The Agitated Behavior Scale (ABS) was initially developed to assess the nature and extent of agitation during the acute phase of recovery from a brain injury.

The ABS is a serial assessment, allowing professionals to obtain objective feedback about the patient’s agitation.

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Click link below for a PDF copy of the ABS-

Agitated Behaviour Scale


Bogner, J. (2000). Introduction to the Agitated Behavior Scale. Retrieved July 03, 2017, from

Beddit Sleep Tracker

A sleep tracker, such as Beddit, can be used to measure the quality and quantity of sleep and the patient’s heart rate (indicator of stress), breathing (number of breaths per minute), snoring (indicator of poor sleep quality), while also monitoring the environment.

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Beddit. (2016). Retrieved April 15, 2017, from http://www.beddit. com/?gclid=Cj0KEQjwicfHBRCh6KaMp4-asKgBEiQA8GH2x-iQOp_Y- aHPPdm08amP31wFzoHXXZTiSMp_Z5-ZpUUaAgyt8P8HAQ


Pittsburgh Sleep Quality Index (PSQI)

The Pittsburgh Sleep Quality Index (PSQI) can be used to help the dementia health care team evaluate the sensory interventions by assessing the patient’s quality of sleep.

The PSQI is a questionnaire used to assess one’s quality of sleep over a one-month period. A score is generated based on the 19 questions provided which can then be used to diagnose sleeping disorders.

Pittsburgh Sleep Quality Index

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Click on link below to access a PDF copy of the PSQI –

Pittsburgh Sleep Quality Index

Pittsburgh Sleep Quality Index (PSQI). (n.d.). Retrieved July 03, 2017, from

Evaluating the New Design

A list of measures should be referred to for testing the new design implications. The purpose for this is to know if these sensory applications are in fact working and at what rate.

This can be a crucial first step to take so that the financial burden can be evaluated and the hospital team as well as the designers and architects can determine whether these sensory aspects are necessary or not, within their particular environment.

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(Lang & Talebzadeh 2017)
Lang, A., & Talebzadeh, A. (2017). Meta- Ethnography/ Scoping Review. Unpublished. OCAD University

Sound Transmission Class (STC)

Considering the control of sound transmission between certain areas such as patient rooms and mechanical or high traffic spaces, will improve patient sleep patterns. This can happen with improving the Sound Transmission Class (STC) ratings of dividing walls.

An STC of 45 is recommended between rooms and corridor and 65 STC between rooms and mechanical spaces (Design and Dementia, 2011).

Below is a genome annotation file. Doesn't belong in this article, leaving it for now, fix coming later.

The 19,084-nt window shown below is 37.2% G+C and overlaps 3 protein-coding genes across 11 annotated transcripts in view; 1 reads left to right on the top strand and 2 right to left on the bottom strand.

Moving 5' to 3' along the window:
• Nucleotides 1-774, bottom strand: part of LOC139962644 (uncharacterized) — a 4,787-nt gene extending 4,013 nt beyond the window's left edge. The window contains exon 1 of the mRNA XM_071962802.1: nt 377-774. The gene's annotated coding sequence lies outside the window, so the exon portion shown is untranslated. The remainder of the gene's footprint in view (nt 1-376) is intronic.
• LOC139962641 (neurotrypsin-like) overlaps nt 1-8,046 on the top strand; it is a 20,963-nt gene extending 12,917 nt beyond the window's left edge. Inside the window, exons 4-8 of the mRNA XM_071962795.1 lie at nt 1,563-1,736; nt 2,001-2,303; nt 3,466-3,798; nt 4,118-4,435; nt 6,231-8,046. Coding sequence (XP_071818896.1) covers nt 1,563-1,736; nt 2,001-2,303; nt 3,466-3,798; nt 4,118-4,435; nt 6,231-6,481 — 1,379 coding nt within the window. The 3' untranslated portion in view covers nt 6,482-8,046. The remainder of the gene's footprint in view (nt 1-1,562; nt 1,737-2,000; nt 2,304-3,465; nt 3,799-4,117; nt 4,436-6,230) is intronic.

Adding sound masking devices to rooms with staff control function, can allow staff to lower the noise level in the rooms during the night time and control the intensity of sound in the dining room and lounge during activities.

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Design and dementia. (2011, July). Retrieved March 12, 2017, from http:// aspx
Woodford, C. (2016, December 18). Soundproofing a room | Science of noise reduction. Retrieved July 03, 2017, from

Noise Design Strategies (reviewed from Design & dementia)

Addressing noise sensitivity does not mean eliminating all noise (this can lead to under-stimulation), but rather providing the right kinds of noise at the right level at the right time.

  • Layout


· Consider the control of sound transmission between certain areas of the building.

· Situate bedrooms away from, and not adjacent to, high-noise areas such as dietary, utility, programming and/or administration.

· If resident rooms are adjacent to noisy areas, design dividing walls with Sound Transmission Class rating of 45-65 depending on noise source levels (45 for owing water, 65 for mechanical). Consider soundproofing dividing walls between bedrooms as well.

· Ensure quieter lounge areas are available for those who do not want to be immersed in noisy activity

  • Reduce Noise Echo


· Reduce hard surfaces and increase sound absorbing textiles/drapes/carpet (e.g., sound absorbing ceiling and wall tiles, carpet or cork flooring). Likewise, acoustical wall treatments may be used.

· Consider how the architectural features of the space might affect the acoustics, for example domed ceilings might reflect sound.